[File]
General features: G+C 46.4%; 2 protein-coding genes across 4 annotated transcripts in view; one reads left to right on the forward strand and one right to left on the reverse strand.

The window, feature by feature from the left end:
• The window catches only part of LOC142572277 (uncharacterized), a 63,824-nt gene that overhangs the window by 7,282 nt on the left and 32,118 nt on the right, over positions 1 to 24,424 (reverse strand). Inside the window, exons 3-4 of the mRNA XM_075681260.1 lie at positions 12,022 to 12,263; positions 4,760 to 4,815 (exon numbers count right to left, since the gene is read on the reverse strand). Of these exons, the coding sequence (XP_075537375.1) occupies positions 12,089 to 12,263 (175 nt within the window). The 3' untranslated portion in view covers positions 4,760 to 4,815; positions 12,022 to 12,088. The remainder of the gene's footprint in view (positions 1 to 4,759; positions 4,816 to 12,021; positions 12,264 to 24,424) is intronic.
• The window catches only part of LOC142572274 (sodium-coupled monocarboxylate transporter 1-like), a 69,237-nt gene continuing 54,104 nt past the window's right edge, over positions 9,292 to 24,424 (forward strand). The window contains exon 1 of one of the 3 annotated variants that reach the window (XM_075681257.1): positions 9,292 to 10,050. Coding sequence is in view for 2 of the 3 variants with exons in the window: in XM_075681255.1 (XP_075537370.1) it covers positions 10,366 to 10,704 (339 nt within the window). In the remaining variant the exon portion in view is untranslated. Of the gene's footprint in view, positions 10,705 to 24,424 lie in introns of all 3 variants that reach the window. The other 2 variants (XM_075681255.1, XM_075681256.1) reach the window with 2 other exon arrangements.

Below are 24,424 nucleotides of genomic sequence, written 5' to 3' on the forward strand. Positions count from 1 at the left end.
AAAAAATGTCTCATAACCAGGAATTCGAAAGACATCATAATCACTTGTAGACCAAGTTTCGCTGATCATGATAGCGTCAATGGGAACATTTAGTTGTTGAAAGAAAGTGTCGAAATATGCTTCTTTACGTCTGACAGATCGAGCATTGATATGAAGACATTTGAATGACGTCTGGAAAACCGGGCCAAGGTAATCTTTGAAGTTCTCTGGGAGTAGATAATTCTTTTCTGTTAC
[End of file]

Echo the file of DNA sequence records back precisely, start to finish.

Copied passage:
General features: G+C 46.4%; 2 protein-coding genes across 4 annotated transcripts in view; one reads left to right on the forward strand and one right to left on the reverse strand.

The window, feature by feature from the left end:
• The window catches only part of LOC142572277 (uncharacterized), a 63,824-nt gene that overhangs the window by 7,282 nt on the left and 32,118 nt on the right, over positions 1 to 24,424 (reverse strand). Inside the window, exons 3-4 of the mRNA XM_075681260.1 lie at positions 12,022 to 12,263; positions 4,760 to 4,815 (exon numbers count right to left, since the gene is read on the reverse strand). Of these exons, the coding sequence (XP_075537375.1) occupies positions 12,089 to 12,263 (175 nt within the window). The 3' untranslated portion in view covers positions 4,760 to 4,815; positions 12,022 to 12,088. The remainder of the gene's footprint in view (positions 1 to 4,759; positions 4,816 to 12,021; positions 12,264 to 24,424) is intronic.
• The window catches only part of LOC142572274 (sodium-coupled monocarboxylate transporter 1-like), a 69,237-nt gene continuing 54,104 nt past the window's right edge, over positions 9,292 to 24,424 (forward strand). The window contains exon 1 of one of the 3 annotated variants that reach the window (XM_075681257.1): positions 9,292 to 10,050. Coding sequence is in view for 2 of the 3 variants with exons in the window: in XM_075681255.1 (XP_075537370.1) it covers positions 10,366 to 10,704 (339 nt within the window). In the remaining variant the exon portion in view is untranslated. Of the gene's footprint in view, positions 10,705 to 24,424 lie in introns of all 3 variants that reach the window. The other 2 variants (XM_075681255.1, XM_075681256.1) reach the window with 2 other exon arrangements.

Below are 24,424 nucleotides of genomic sequence, written 5' to 3' on the forward strand. Positions count from 1 at the left end.
AAAAAATGTCTCATAACCAGGAATTCGAAAGACATCATAATCACTTGTAGACCAAGTTTCGCTGATCATGATAGCGTCAATGGGAACATTTAGTTGTTGAAAGAAAGTGTCGAAATATGCTTCTTTACGTCTGACAGATCGAGCATTGATATGAAGACATTTGAATGACGTCTGGAAAACCGGGCCAAGGTAATCTTTGAAGTTCTCTGGGAGTAGATAATTCTTTTCTGTTAC